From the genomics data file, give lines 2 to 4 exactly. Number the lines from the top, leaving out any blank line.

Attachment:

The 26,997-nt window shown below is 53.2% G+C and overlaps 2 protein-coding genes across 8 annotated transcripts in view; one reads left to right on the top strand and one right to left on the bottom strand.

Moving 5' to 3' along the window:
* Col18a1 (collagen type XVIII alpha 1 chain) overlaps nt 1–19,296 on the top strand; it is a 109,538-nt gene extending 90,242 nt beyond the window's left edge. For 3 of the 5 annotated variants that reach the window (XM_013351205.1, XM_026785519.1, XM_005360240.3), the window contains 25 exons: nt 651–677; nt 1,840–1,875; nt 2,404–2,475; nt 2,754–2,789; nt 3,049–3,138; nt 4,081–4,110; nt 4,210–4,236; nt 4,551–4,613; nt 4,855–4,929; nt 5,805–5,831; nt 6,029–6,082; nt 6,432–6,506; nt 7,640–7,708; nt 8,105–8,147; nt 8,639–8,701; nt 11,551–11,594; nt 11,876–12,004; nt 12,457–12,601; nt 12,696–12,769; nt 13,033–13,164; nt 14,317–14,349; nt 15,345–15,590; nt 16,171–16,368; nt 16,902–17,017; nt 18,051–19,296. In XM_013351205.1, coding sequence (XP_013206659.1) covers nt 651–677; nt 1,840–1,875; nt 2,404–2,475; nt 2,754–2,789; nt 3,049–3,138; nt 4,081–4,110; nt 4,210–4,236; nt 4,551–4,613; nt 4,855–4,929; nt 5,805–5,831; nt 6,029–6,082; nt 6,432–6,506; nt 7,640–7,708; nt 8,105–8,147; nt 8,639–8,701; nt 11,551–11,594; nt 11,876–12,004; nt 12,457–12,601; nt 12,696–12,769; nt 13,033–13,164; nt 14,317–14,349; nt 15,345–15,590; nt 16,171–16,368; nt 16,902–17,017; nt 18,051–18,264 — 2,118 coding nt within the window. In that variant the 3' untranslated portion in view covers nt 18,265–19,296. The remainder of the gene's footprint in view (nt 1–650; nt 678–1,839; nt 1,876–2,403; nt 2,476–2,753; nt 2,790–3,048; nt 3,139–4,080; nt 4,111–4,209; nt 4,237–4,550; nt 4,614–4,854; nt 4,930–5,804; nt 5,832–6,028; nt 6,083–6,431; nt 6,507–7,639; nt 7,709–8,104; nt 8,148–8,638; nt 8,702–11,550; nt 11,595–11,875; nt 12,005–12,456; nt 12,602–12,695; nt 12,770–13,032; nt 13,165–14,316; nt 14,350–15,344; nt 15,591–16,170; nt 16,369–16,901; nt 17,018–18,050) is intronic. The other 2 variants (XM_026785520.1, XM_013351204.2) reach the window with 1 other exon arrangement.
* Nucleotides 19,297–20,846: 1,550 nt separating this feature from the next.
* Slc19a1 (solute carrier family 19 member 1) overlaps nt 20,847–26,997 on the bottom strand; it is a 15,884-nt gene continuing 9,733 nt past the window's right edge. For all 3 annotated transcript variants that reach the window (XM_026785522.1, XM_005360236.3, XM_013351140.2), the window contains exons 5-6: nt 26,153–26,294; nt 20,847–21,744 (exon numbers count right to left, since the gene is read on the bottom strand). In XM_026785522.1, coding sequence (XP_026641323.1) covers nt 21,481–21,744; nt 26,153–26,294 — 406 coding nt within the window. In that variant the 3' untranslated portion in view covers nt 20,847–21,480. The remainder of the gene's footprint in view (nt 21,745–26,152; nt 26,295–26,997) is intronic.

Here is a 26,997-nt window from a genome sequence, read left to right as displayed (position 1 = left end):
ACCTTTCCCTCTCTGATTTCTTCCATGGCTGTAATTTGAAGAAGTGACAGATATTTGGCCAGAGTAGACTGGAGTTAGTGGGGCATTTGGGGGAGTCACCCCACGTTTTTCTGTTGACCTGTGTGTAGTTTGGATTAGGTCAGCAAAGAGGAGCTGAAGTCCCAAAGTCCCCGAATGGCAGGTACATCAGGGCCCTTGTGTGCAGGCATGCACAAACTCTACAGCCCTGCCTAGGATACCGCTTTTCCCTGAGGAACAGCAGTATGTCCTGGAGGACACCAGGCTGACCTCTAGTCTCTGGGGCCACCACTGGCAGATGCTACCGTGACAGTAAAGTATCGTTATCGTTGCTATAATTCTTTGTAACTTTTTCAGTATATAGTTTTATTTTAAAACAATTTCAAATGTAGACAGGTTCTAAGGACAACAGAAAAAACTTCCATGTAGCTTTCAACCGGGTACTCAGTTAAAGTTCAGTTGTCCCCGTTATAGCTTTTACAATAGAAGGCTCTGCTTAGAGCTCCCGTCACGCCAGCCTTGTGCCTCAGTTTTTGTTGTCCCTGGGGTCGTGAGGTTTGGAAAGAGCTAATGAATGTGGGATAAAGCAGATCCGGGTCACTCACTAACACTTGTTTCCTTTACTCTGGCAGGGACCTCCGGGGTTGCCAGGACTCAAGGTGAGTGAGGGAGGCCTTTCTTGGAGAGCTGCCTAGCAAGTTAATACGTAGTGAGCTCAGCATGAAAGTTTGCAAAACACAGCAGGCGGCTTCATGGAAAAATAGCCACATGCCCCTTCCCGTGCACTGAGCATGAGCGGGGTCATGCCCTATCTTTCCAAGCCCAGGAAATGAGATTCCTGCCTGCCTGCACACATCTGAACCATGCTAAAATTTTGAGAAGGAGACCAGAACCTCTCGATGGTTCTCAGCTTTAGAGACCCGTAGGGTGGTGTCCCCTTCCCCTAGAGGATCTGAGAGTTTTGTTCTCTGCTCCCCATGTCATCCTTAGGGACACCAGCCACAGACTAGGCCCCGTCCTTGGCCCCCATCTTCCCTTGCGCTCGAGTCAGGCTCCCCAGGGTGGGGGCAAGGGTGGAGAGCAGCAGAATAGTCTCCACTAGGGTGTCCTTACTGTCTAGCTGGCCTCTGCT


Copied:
Moving 5' to 3' along the window:
* Col18a1 (collagen type XVIII alpha 1 chain) overlaps nt 1–19,296 on the top strand; it is a 109,538-nt gene extending 90,242 nt beyond the window's left edge. For 3 of the 5 annotated variants that reach the window (XM_013351205.1, XM_026785519.1, XM_005360240.3), the window contains 25 exons: nt 651–677; nt 1,840–1,875; nt 2,404–2,475; nt 2,754–2,789; nt 3,049–3,138; nt 4,081–4,110; nt 4,210–4,236; nt 4,551–4,613; nt 4,855–4,929; nt 5,805–5,831; nt 6,029–6,082; nt 6,432–6,506; nt 7,640–7,708; nt 8,105–8,147; nt 8,639–8,701; nt 11,551–11,594; nt 11,876–12,004; nt 12,457–12,601; nt 12,696–12,769; nt 13,033–13,164; nt 14,317–14,349; nt 15,345–15,590; nt 16,171–16,368; nt 16,902–17,017; nt 18,051–19,296. In XM_013351205.1, coding sequence (XP_013206659.1) covers nt 651–677; nt 1,840–1,875; nt 2,404–2,475; nt 2,754–2,789; nt 3,049–3,138; nt 4,081–4,110; nt 4,210–4,236; nt 4,551–4,613; nt 4,855–4,929; nt 5,805–5,831; nt 6,029–6,082; nt 6,432–6,506; nt 7,640–7,708; nt 8,105–8,147; nt 8,639–8,701; nt 11,551–11,594; nt 11,876–12,004; nt 12,457–12,601; nt 12,696–12,769; nt 13,033–13,164; nt 14,317–14,349; nt 15,345–15,590; nt 16,171–16,368; nt 16,902–17,017; nt 18,051–18,264 — 2,118 coding nt within the window. In that variant the 3' untranslated portion in view covers nt 18,265–19,296. The remainder of the gene's footprint in view (nt 1–650; nt 678–1,839; nt 1,876–2,403; nt 2,476–2,753; nt 2,790–3,048; nt 3,139–4,080; nt 4,111–4,209; nt 4,237–4,550; nt 4,614–4,854; nt 4,930–5,804; nt 5,832–6,028; nt 6,083–6,431; nt 6,507–7,639; nt 7,709–8,104; nt 8,148–8,638; nt 8,702–11,550; nt 11,595–11,875; nt 12,005–12,456; nt 12,602–12,695; nt 12,770–13,032; nt 13,165–14,316; nt 14,350–15,344; nt 15,591–16,170; nt 16,369–16,901; nt 17,018–18,050) is intronic. The other 2 variants (XM_026785520.1, XM_013351204.2) reach the window with 1 other exon arrangement.
* Nucleotides 19,297–20,846: 1,550 nt separating this feature from the next.